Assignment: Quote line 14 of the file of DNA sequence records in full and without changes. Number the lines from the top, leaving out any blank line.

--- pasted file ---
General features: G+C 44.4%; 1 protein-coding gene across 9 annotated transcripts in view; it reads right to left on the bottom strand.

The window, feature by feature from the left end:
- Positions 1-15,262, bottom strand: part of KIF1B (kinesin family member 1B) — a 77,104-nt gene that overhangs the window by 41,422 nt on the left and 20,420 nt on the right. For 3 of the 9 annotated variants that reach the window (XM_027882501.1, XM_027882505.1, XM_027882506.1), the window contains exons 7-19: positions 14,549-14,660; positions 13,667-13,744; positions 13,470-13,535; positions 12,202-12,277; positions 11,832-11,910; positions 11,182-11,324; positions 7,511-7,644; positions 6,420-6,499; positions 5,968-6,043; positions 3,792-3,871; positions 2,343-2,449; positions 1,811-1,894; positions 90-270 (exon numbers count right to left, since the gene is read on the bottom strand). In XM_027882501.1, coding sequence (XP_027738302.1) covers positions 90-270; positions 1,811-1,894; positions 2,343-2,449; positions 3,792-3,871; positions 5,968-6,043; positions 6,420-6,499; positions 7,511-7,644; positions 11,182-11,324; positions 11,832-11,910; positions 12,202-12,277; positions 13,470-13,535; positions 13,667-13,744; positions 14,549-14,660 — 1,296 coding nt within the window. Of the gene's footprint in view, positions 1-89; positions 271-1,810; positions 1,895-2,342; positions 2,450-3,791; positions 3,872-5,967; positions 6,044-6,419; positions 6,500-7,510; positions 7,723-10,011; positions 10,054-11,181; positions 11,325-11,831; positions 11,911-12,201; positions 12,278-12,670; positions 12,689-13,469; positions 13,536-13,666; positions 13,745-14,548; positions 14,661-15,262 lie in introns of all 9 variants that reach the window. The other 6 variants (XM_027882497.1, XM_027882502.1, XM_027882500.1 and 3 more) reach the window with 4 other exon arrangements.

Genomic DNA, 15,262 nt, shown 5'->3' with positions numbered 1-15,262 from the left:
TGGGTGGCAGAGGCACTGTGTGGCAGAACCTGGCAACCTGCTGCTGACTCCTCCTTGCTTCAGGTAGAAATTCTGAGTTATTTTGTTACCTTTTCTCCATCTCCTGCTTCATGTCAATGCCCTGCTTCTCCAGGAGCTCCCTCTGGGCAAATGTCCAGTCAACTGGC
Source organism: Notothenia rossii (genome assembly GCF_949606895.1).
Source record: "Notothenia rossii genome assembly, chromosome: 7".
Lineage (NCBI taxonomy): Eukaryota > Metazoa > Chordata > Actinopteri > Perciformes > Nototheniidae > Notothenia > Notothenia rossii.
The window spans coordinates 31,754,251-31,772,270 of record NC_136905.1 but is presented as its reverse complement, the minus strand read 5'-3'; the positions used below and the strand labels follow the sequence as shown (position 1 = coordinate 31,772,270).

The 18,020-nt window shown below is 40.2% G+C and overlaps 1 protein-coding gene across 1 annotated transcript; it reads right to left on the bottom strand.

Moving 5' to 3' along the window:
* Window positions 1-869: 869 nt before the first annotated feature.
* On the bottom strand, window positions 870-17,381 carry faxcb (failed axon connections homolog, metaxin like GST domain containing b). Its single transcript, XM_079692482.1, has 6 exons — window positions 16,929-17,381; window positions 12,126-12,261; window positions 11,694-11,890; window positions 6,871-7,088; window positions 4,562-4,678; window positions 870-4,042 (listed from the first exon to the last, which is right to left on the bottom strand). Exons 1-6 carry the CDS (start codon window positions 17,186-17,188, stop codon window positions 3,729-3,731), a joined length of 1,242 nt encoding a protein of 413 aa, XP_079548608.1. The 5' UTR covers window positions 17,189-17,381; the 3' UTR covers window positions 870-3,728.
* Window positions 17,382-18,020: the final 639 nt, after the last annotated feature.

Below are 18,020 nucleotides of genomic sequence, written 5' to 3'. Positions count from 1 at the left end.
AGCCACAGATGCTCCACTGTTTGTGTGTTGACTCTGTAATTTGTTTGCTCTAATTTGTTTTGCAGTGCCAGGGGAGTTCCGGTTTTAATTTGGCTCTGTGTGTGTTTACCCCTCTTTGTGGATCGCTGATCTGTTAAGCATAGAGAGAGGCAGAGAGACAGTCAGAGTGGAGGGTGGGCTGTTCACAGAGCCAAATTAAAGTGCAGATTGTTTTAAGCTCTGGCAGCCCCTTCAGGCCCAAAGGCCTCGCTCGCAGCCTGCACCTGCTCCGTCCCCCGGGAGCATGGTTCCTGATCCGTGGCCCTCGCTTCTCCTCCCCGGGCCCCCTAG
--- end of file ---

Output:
* Window positions 17,382-18,020: the final 639 nt, after the last annotated feature.